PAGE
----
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There are stained glass windows throughout the building. One is from Louis Comfort Tiffany. The tour guide says that the Cathedral paid for none of them – they were donations. He’s missing the point. If someone can donate 5 to 10 thousand dollars for stained glass, they can donate the same amount to feed the hungry and clothe the naked instead – you know, the stuff Jesus tells us to do?

God didn’t come down to Earth for us to spend time and money prettifying a building. Jesus didn’t die for us to debate over where to keep the reserved sacrament. The more I went to church, the more I realized that I wasn’t serving Jesus at all. I was serving the administration. I was serving the institution.

Sadly, there are a lot of us who are stuck in this hamster wheel. There are a lot of people who go to church who have invested a lot of their lives and their egos in what they thought was being a good Christian, and what they are doing isn’t Christ-like at all.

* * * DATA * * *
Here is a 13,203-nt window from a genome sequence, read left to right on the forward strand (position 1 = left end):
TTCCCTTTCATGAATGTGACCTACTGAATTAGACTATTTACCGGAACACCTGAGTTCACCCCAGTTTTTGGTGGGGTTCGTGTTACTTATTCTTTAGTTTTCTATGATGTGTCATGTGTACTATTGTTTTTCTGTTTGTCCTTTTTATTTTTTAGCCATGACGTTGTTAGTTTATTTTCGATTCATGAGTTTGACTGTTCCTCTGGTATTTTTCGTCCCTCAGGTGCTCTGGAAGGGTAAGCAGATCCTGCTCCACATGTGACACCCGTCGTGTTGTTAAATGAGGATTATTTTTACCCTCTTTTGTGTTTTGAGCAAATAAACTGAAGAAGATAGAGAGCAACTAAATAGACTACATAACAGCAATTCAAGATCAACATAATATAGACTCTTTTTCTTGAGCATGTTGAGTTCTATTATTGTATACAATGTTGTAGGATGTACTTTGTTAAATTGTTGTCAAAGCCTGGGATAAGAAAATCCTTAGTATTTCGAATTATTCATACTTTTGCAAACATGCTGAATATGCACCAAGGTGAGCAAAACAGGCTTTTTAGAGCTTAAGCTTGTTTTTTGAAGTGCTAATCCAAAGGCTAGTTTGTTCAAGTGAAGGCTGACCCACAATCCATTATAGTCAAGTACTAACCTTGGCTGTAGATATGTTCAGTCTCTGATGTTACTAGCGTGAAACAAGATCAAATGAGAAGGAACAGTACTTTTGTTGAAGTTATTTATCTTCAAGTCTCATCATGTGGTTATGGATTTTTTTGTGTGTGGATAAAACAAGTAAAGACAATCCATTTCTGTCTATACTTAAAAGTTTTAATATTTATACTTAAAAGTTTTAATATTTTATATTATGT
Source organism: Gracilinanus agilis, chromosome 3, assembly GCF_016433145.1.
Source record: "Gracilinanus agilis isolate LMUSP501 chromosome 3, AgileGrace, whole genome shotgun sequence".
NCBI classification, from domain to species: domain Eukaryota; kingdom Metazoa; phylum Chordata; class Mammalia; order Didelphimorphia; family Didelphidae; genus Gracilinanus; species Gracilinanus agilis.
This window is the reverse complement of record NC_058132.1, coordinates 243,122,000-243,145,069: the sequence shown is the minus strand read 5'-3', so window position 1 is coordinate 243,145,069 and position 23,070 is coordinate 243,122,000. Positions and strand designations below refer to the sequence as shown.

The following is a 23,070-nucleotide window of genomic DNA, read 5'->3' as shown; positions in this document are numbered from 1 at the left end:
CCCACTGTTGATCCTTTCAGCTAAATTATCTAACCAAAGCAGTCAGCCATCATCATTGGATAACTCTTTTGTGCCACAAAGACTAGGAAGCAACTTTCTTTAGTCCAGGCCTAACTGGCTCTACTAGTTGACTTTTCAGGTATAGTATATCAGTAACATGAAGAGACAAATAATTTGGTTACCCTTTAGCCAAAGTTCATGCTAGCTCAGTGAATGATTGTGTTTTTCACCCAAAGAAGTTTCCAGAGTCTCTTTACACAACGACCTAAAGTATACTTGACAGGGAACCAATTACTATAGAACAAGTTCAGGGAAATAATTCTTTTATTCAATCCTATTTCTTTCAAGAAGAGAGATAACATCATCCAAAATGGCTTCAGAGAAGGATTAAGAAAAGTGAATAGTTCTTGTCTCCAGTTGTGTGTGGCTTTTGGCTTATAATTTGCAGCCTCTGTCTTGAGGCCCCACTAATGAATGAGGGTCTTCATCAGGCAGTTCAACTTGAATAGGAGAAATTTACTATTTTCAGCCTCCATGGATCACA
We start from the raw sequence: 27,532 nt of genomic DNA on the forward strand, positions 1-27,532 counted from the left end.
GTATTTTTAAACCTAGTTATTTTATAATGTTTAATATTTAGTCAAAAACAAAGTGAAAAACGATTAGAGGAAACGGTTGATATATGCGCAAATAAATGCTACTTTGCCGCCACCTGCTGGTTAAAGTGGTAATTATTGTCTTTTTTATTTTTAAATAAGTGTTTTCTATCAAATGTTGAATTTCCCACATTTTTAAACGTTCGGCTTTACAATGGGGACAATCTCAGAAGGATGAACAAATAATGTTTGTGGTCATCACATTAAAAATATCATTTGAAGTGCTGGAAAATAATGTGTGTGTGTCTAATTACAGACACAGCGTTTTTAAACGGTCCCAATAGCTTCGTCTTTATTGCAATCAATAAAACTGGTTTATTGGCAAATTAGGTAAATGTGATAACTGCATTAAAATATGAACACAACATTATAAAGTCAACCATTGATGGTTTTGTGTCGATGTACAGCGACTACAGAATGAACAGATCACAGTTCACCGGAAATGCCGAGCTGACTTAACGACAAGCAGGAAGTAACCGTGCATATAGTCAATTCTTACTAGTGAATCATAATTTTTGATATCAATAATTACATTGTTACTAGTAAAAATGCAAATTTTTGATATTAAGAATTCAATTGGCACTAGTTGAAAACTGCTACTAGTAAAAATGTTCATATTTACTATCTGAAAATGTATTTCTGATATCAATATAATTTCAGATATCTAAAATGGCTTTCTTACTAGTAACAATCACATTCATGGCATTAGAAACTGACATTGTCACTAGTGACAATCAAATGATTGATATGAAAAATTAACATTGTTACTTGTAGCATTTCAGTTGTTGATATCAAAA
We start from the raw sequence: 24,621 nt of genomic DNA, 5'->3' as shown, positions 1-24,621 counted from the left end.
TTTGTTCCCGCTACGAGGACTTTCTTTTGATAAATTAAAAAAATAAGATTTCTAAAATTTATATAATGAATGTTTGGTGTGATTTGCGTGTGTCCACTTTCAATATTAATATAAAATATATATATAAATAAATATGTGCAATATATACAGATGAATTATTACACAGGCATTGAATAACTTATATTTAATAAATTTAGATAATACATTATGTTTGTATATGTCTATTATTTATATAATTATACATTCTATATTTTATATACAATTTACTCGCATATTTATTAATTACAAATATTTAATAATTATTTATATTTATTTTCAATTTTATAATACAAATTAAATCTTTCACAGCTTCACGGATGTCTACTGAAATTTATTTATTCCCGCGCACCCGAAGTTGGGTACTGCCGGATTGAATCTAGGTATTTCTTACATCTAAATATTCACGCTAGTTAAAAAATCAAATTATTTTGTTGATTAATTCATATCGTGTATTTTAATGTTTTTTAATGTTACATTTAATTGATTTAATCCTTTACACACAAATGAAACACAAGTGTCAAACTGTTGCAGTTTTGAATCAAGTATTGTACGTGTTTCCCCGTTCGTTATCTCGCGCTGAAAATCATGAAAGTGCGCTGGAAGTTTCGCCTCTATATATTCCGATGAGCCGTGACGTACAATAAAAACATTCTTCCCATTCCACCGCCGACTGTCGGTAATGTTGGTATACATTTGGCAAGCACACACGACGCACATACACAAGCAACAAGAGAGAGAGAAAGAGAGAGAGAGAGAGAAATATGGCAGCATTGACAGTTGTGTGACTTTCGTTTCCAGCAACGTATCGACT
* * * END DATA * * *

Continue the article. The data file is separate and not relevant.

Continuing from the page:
It isn’t un-Christian. It just isn’t what Jesus would do.

Breaking out of this mindset is very hard, especially for people who have spent a lot of their time and money in and on the institution that is church. It is especially hard for those who get paid to lead. They have the most to lose. Yet, the way I’m seeing it, they have even more to lose if they keep on following the wrong master. We can follow only one master – make sure it is God, and not the institution.